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Meilin Lee marching down the streets of Toronto's Chinatown, with her tamagotchi hooked onto her bac...
© 2022 Disney/Pixar. All Rights Reserved.

In Pixar’s Turning Red, Domee Shi Has Created “The Dorky Canadian Folk Hero” Of Our Dreams

It’s one of those movies I know I’ll watch again and again, even when the kids aren’t around.

The first time a boy called my house, I remember feeling like all the air had suddenly left the room. My dad picked up the phone and froze when the caller was a guy from my class. He handed me the phone in front of my entire family, and I genuinely wasn’t sure I could move, let alone engage in conversation with someone from the opposite sex in front of my dad, mom, and two younger sisters.

Luckily, I survived that life-altering moment intact, but watching Pixar’s new animated feature Turning Red, I was transported right back to that adolescent nightmare.

Director Domee Shi, who won an Oscar for her animated short Bao, tackles the transformative, powerful experience of tweendom and puberty, that tender age when love, family, friendship, and identity all seem to hang in the balance, hinging on our ability to survive the transition from childhood to something else… someone new.

The film centers on Meilin Lee (Rosalie Chiang), a funny, sweet, outspoken 13-year-old girl. “I really wanted Mei to feel like this dorky Canadian folk hero,” Shi tells me over Zoom. “I just wanted the audience to fall in love with her right away.”

And we do. In Meilin, Shi has created one of the most engaging, lovable, and charming lead characters I’ve ever seen.

Seeing Mei make CDs of her favorite cheesy band, taking the streetcar by herself, and anguishing over her crush on the cool boy working at the corner store, I was instantly transported back to a time when slinky pop stars and oily boy bands reigned supreme.

Mei, as she’s known to friends and family, juggles good grades, helps to take care of her family’s business, and hangs out with her best friends and fellow devotees of a boy band called 4*Town, all while keeping her Tamagotchi alive.

Turning Red is also unabashedly set in Toronto in 2002. As someone who looks out at the CN Tower from my bedroom every night, often with my 4-year-old son who has become obsessed with the Turning Red trailer, I love that this film was so proudly set here.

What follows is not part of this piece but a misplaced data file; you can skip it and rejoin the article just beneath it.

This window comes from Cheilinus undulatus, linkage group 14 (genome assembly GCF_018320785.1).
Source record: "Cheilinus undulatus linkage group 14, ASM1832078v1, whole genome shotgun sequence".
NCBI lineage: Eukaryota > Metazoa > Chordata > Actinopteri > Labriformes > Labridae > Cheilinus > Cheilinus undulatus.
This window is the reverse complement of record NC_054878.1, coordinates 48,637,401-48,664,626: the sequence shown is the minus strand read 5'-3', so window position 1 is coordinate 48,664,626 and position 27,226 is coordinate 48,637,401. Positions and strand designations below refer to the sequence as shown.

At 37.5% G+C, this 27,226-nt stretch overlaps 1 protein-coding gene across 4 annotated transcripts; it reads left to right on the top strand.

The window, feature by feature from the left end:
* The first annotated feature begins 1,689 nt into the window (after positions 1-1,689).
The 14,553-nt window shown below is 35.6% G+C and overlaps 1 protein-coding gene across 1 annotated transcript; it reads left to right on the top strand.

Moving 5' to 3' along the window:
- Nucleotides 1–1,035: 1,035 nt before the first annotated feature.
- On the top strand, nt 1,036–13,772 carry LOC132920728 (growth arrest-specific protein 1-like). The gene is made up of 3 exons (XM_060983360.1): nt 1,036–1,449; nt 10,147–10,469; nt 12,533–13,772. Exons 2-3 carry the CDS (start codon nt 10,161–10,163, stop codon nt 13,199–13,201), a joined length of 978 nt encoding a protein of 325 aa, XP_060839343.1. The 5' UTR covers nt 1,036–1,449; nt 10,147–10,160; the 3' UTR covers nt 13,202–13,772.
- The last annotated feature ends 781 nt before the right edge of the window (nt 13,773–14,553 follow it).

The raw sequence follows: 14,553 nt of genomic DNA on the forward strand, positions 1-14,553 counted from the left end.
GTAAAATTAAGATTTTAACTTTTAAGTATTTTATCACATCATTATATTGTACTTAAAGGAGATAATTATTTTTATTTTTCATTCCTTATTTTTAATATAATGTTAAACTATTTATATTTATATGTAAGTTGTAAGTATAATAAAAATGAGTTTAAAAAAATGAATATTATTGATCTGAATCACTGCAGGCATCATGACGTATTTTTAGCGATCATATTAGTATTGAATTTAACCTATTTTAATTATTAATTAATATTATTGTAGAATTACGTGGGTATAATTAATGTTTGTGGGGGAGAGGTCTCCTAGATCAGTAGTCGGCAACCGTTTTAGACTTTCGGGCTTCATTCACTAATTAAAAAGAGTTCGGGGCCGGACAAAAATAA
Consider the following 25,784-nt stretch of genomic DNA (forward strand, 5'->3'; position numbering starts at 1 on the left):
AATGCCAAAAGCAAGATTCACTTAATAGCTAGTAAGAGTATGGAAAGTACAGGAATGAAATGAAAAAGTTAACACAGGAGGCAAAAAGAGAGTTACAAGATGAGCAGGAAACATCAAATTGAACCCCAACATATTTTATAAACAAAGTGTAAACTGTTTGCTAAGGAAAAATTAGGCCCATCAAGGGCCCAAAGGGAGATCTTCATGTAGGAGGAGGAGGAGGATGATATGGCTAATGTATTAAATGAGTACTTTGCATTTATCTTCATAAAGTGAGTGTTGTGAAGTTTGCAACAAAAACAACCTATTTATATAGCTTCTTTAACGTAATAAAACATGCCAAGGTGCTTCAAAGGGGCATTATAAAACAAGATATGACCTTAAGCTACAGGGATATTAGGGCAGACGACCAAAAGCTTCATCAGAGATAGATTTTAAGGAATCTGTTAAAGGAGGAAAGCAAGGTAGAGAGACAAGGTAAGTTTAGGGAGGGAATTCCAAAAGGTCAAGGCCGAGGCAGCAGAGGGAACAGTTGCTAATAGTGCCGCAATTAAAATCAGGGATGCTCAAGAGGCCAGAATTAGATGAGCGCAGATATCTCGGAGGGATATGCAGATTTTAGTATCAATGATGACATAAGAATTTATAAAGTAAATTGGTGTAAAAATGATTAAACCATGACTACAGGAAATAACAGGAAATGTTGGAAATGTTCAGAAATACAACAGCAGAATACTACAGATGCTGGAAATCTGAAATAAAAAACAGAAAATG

The Turning Red trailer, featured daily in our home

“I just think [Toronto’s] such a cool city,” Shi says of her hometown. “And I wanted to share with the world, the classmates that I grew up with and how diverse they were and my friend groups and just really share such a unique city with the world.”

Setting the film in the early aughts also creates an instant connection for the millennial parents watching along. Seeing Mei make CDs of her favorite cheesy band, taking the streetcar by herself, and anguishing over her crush on the cool boy working at the corner store, I was instantly transported back to a time when slinky pop stars and oily boy bands reigned supreme.

It’s an era particularly acute for Shi, who says she has so much nostalgia for the same time. “It was the height of boy band mania, teen girl, pop culture mania, and it was right before social media took over too,” she says.

The uniqueness of this film is evident within the first 20 minutes. As Mei takes on adolescence, she also bears the burden of balancing the cultural traditions and expectations of her Chinese parents Ming (Sandra Oh) and Jin (Orion Lee) with the newfound desires and curiosities of a budding tween. And to top it all off, she’s started turning into a giant red panda at the hint of stress and anxiety.

And you thought getting boobs was weird.© 2022 Disney/Pixar. All Rights Reserved.

When Mei becomes a panda, her body is no longer her own; it becomes something alien to her while alienating her from the people around her. It’s a touching and perfectly executed metaphor for the emotional and physical transformation of puberty.

I always felt like people could read the changes my body was going through on my face. Like every morning I was at risk of coming out of my room somehow transformed into a new creature, one who sweats and stinks and bleeds. As soon as I turned 13, I started to obsess over the impending arrival of my first period. Every time I went to the bathroom, I’d check my underwear for blood like a fervent crime scene investigator. If I had access to a black light and luminol, I absolutely would have employed both in my search for proof that I really was changing into... well, honestly I wasn’t sure what I was turning into, but I knew it was something! My mom did her best to talk me through what was coming, but her desire for openness was impeded by her own upbringing in a strict South Asian home, where periods and puberty were extremely loaded topics.

Puberty felt like a constant alarm bell, signaling to everyone around me that something had changed.

When the day finally came for me, I cried for hours, unsure how to navigate this new phase of life but equally worried about how this development would affect my relationship with my mom. Did she see me differently now? Something felt unspoken between us about what my period signaled. Puberty felt like a constant alarm bell, signaling to everyone around me that something had changed. I tried to shrink myself, to quiet the noise around the woman I was supposed to be becoming. Especially when all I wanted to do was hide in my room looking at my worn-in Tiger Beats and Seventeen magazines.

Turning Red so beautifully navigates this complicated relationship between mother and daughter and how it evolves during the teen years. It’s one of those movies I know I’ll watch again and again, even when the kids aren’t present.